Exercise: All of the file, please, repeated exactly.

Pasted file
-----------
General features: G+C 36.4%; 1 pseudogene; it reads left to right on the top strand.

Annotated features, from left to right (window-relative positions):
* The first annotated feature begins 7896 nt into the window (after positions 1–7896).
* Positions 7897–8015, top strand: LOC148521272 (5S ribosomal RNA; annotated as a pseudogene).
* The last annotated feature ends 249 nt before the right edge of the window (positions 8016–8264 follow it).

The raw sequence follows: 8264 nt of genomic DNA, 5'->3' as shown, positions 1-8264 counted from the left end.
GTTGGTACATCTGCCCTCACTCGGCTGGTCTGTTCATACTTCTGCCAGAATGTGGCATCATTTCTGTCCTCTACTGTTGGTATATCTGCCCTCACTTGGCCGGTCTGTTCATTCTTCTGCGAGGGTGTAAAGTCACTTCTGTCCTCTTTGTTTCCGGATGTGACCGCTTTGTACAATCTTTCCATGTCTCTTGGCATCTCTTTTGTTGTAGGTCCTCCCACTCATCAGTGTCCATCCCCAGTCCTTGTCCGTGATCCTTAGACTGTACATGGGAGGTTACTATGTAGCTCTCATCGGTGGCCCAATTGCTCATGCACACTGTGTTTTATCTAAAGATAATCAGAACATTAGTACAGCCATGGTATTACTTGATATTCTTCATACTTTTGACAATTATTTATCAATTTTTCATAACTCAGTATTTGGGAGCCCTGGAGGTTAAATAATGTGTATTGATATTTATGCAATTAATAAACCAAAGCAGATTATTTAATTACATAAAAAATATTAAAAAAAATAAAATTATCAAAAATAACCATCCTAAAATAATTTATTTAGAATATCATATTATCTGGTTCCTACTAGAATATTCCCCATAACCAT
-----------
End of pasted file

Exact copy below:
General features: G+C 36.4%; 1 pseudogene; it reads left to right on the top strand.

Annotated features, from left to right (window-relative positions):
* The first annotated feature begins 7896 nt into the window (after positions 1–7896).
* Positions 7897–8015, top strand: LOC148521272 (5S ribosomal RNA; annotated as a pseudogene).
* The last annotated feature ends 249 nt before the right edge of the window (positions 8016–8264 follow it).

The raw sequence follows: 8264 nt of genomic DNA, 5'->3' as shown, positions 1-8264 counted from the left end.
GTTGGTACATCTGCCCTCACTCGGCTGGTCTGTTCATACTTCTGCCAGAATGTGGCATCATTTCTGTCCTCTACTGTTGGTATATCTGCCCTCACTTGGCCGGTCTGTTCATTCTTCTGCGAGGGTGTAAAGTCACTTCTGTCCTCTTTGTTTCCGGATGTGACCGCTTTGTACAATCTTTCCATGTCTCTTGGCATCTCTTTTGTTGTAGGTCCTCCCACTCATCAGTGTCCATCCCCAGTCCTTGTCCGTGATCCTTAGACTGTACATGGGAGGTTACTATGTAGCTCTCATCGGTGGCCCAATTGCTCATGCACACTGTGTTTTATCTAAAGATAATCAGAACATTAGTACAGCCATGGTATTACTTGATATTCTTCATACTTTTGACAATTATTTATCAATTTTTCATAACTCAGTATTTGGGAGCCCTGGAGGTTAAATAATGTGTATTGATATTTATGCAATTAATAAACCAAAGCAGATTATTTAATTACATAAAAAATATTAAAAAAAATAAAATTATCAAAAATAACCATCCTAAAATAATTTATTTAGAATATCATATTATCTGGTTCCTACTAGAATATTCCCCATAACCAT